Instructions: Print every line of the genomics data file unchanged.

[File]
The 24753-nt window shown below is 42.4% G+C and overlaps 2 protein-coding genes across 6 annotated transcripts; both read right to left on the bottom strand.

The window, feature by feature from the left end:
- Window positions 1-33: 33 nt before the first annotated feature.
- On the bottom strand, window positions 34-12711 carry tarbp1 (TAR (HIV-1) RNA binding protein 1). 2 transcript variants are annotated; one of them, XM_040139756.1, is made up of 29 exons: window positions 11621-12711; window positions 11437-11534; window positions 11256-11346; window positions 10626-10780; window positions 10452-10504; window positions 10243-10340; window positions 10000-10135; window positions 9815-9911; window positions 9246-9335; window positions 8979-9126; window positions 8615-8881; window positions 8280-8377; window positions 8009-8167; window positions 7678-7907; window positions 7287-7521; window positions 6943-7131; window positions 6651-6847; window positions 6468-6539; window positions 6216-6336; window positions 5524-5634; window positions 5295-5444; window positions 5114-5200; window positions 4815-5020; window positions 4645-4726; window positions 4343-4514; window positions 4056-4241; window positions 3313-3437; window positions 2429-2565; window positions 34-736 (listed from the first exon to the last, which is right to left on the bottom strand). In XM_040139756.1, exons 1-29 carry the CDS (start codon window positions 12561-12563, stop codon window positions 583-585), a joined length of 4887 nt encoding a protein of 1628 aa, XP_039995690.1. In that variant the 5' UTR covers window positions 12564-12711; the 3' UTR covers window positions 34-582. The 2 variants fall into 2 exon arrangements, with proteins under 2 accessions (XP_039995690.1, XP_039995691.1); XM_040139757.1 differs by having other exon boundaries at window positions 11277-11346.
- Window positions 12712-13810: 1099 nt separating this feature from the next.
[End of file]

The 24753-nt window shown below is 42.4% G+C and overlaps 2 protein-coding genes across 6 annotated transcripts; both read right to left on the bottom strand.

The window, feature by feature from the left end:
- Window positions 1-33: 33 nt before the first annotated feature.
- On the bottom strand, window positions 34-12711 carry tarbp1 (TAR (HIV-1) RNA binding protein 1). 2 transcript variants are annotated; one of them, XM_040139756.1, is made up of 29 exons: window positions 11621-12711; window positions 11437-11534; window positions 11256-11346; window positions 10626-10780; window positions 10452-10504; window positions 10243-10340; window positions 10000-10135; window positions 9815-9911; window positions 9246-9335; window positions 8979-9126; window positions 8615-8881; window positions 8280-8377; window positions 8009-8167; window positions 7678-7907; window positions 7287-7521; window positions 6943-7131; window positions 6651-6847; window positions 6468-6539; window positions 6216-6336; window positions 5524-5634; window positions 5295-5444; window positions 5114-5200; window positions 4815-5020; window positions 4645-4726; window positions 4343-4514; window positions 4056-4241; window positions 3313-3437; window positions 2429-2565; window positions 34-736 (listed from the first exon to the last, which is right to left on the bottom strand). In XM_040139756.1, exons 1-29 carry the CDS (start codon window positions 12561-12563, stop codon window positions 583-585), a joined length of 4887 nt encoding a protein of 1628 aa, XP_039995690.1. In that variant the 5' UTR covers window positions 12564-12711; the 3' UTR covers window positions 34-582. The 2 variants fall into 2 exon arrangements, with proteins under 2 accessions (XP_039995690.1, XP_039995691.1); XM_040139757.1 differs by having other exon boundaries at window positions 11277-11346.
- Window positions 12712-13810: 1099 nt separating this feature from the next.